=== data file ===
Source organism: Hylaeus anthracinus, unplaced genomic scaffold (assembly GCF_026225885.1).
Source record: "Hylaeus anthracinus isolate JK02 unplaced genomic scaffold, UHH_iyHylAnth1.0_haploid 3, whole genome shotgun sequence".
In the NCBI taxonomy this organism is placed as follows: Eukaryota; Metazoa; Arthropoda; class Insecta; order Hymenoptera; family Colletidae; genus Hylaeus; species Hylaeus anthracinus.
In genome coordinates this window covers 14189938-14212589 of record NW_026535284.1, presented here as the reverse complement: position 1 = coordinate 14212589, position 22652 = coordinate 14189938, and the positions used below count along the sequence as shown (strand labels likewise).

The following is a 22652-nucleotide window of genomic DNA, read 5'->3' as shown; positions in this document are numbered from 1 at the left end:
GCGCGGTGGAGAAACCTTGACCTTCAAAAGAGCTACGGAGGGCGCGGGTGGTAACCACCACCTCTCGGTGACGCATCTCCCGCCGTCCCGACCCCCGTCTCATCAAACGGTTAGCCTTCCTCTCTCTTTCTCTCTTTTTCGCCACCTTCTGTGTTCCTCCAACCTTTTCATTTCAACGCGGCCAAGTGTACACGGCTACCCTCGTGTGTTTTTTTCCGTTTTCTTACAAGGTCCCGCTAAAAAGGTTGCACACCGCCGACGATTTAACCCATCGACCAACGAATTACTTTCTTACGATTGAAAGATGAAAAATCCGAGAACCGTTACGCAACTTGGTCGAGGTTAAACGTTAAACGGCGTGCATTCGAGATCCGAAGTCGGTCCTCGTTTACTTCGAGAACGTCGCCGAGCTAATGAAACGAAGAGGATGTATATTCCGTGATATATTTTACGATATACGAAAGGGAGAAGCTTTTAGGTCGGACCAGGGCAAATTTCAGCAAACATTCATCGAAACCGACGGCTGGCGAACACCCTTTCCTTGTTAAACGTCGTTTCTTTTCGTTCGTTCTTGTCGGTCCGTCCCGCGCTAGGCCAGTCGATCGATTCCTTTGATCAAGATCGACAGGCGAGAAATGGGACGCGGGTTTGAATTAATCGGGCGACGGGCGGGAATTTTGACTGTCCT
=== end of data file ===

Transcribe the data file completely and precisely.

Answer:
Source organism: Hylaeus anthracinus, unplaced genomic scaffold (assembly GCF_026225885.1).
Source record: "Hylaeus anthracinus isolate JK02 unplaced genomic scaffold, UHH_iyHylAnth1.0_haploid 3, whole genome shotgun sequence".
In the NCBI taxonomy this organism is placed as follows: Eukaryota; Metazoa; Arthropoda; class Insecta; order Hymenoptera; family Colletidae; genus Hylaeus; species Hylaeus anthracinus.
In genome coordinates this window covers 14189938-14212589 of record NW_026535284.1, presented here as the reverse complement: position 1 = coordinate 14212589, position 22652 = coordinate 14189938, and the positions used below count along the sequence as shown (strand labels likewise).

The following is a 22652-nucleotide window of genomic DNA, read 5'->3' as shown; positions in this document are numbered from 1 at the left end:
GCGCGGTGGAGAAACCTTGACCTTCAAAAGAGCTACGGAGGGCGCGGGTGGTAACCACCACCTCTCGGTGACGCATCTCCCGCCGTCCCGACCCCCGTCTCATCAAACGGTTAGCCTTCCTCTCTCTTTCTCTCTTTTTCGCCACCTTCTGTGTTCCTCCAACCTTTTCATTTCAACGCGGCCAAGTGTACACGGCTACCCTCGTGTGTTTTTTTCCGTTTTCTTACAAGGTCCCGCTAAAAAGGTTGCACACCGCCGACGATTTAACCCATCGACCAACGAATTACTTTCTTACGATTGAAAGATGAAAAATCCGAGAACCGTTACGCAACTTGGTCGAGGTTAAACGTTAAACGGCGTGCATTCGAGATCCGAAGTCGGTCCTCGTTTACTTCGAGAACGTCGCCGAGCTAATGAAACGAAGAGGATGTATATTCCGTGATATATTTTACGATATACGAAAGGGAGAAGCTTTTAGGTCGGACCAGGGCAAATTTCAGCAAACATTCATCGAAACCGACGGCTGGCGAACACCCTTTCCTTGTTAAACGTCGTTTCTTTTCGTTCGTTCTTGTCGGTCCGTCCCGCGCTAGGCCAGTCGATCGATTCCTTTGATCAAGATCGACAGGCGAGAAATGGGACGCGGGTTTGAATTAATCGGGCGACGGGCGGGAATTTTGACTGTCCT